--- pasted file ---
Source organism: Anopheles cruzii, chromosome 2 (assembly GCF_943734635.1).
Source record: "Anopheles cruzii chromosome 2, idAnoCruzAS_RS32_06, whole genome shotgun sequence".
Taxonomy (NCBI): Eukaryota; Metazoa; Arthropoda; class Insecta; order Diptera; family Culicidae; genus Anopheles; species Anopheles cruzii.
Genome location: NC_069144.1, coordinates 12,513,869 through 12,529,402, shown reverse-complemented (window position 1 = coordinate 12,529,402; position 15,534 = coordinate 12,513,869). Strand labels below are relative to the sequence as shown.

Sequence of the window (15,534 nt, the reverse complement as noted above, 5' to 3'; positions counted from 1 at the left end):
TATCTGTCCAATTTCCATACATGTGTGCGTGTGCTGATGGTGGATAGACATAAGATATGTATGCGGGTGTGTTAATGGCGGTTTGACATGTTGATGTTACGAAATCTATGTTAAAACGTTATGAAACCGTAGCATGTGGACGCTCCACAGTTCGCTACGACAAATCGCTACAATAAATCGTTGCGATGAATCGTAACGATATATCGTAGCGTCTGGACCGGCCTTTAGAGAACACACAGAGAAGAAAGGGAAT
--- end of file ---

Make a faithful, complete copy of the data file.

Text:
Source organism: Anopheles cruzii, chromosome 2 (assembly GCF_943734635.1).
Source record: "Anopheles cruzii chromosome 2, idAnoCruzAS_RS32_06, whole genome shotgun sequence".
Taxonomy (NCBI): Eukaryota; Metazoa; Arthropoda; class Insecta; order Diptera; family Culicidae; genus Anopheles; species Anopheles cruzii.
Genome location: NC_069144.1, coordinates 12,513,869 through 12,529,402, shown reverse-complemented (window position 1 = coordinate 12,529,402; position 15,534 = coordinate 12,513,869). Strand labels below are relative to the sequence as shown.

Sequence of the window (15,534 nt, the reverse complement as noted above, 5' to 3'; positions counted from 1 at the left end):
TATCTGTCCAATTTCCATACATGTGTGCGTGTGCTGATGGTGGATAGACATAAGATATGTATGCGGGTGTGTTAATGGCGGTTTGACATGTTGATGTTACGAAATCTATGTTAAAACGTTATGAAACCGTAGCATGTGGACGCTCCACAGTTCGCTACGACAAATCGCTACAATAAATCGTTGCGATGAATCGTAACGATATATCGTAGCGTCTGGACCGGCCTTTAGAGAACACACAGAGAAGAAAGGGAAT